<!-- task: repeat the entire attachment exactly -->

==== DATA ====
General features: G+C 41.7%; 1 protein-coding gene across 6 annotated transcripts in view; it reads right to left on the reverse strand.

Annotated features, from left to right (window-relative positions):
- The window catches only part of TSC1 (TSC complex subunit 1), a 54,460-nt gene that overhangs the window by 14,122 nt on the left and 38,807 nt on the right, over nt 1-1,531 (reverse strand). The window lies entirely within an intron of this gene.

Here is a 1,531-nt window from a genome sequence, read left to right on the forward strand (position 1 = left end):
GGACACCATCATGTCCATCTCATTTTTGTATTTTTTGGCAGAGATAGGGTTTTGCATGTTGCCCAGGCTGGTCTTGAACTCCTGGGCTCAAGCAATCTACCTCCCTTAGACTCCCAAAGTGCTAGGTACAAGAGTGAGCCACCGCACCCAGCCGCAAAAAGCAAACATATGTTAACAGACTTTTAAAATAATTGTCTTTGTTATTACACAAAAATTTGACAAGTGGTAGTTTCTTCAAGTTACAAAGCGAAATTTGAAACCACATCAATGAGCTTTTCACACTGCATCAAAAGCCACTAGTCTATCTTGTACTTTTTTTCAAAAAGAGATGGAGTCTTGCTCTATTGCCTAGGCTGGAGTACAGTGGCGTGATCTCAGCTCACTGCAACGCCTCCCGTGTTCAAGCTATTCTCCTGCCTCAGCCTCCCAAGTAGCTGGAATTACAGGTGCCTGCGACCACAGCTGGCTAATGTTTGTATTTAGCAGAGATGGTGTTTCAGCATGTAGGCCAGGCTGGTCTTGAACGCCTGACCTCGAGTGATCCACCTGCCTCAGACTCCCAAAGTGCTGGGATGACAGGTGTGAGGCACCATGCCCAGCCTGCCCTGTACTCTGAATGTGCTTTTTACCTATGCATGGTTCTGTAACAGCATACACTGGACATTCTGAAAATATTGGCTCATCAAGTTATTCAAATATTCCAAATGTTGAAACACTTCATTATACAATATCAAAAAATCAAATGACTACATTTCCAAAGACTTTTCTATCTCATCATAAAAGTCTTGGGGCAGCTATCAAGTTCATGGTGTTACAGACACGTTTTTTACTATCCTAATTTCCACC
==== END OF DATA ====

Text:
General features: G+C 41.7%; 1 protein-coding gene across 6 annotated transcripts in view; it reads right to left on the reverse strand.

Annotated features, from left to right (window-relative positions):
- The window catches only part of TSC1 (TSC complex subunit 1), a 54,460-nt gene that overhangs the window by 14,122 nt on the left and 38,807 nt on the right, over nt 1-1,531 (reverse strand). The window lies entirely within an intron of this gene.

Here is a 1,531-nt window from a genome sequence, read left to right on the forward strand (position 1 = left end):
GGACACCATCATGTCCATCTCATTTTTGTATTTTTTGGCAGAGATAGGGTTTTGCATGTTGCCCAGGCTGGTCTTGAACTCCTGGGCTCAAGCAATCTACCTCCCTTAGACTCCCAAAGTGCTAGGTACAAGAGTGAGCCACCGCACCCAGCCGCAAAAAGCAAACATATGTTAACAGACTTTTAAAATAATTGTCTTTGTTATTACACAAAAATTTGACAAGTGGTAGTTTCTTCAAGTTACAAAGCGAAATTTGAAACCACATCAATGAGCTTTTCACACTGCATCAAAAGCCACTAGTCTATCTTGTACTTTTTTTCAAAAAGAGATGGAGTCTTGCTCTATTGCCTAGGCTGGAGTACAGTGGCGTGATCTCAGCTCACTGCAACGCCTCCCGTGTTCAAGCTATTCTCCTGCCTCAGCCTCCCAAGTAGCTGGAATTACAGGTGCCTGCGACCACAGCTGGCTAATGTTTGTATTTAGCAGAGATGGTGTTTCAGCATGTAGGCCAGGCTGGTCTTGAACGCCTGACCTCGAGTGATCCACCTGCCTCAGACTCCCAAAGTGCTGGGATGACAGGTGTGAGGCACCATGCCCAGCCTGCCCTGTACTCTGAATGTGCTTTTTACCTATGCATGGTTCTGTAACAGCATACACTGGACATTCTGAAAATATTGGCTCATCAAGTTATTCAAATATTCCAAATGTTGAAACACTTCATTATACAATATCAAAAAATCAAATGACTACATTTCCAAAGACTTTTCTATCTCATCATAAAAGTCTTGGGGCAGCTATCAAGTTCATGGTGTTACAGACACGTTTTTTACTATCCTAATTTCCACC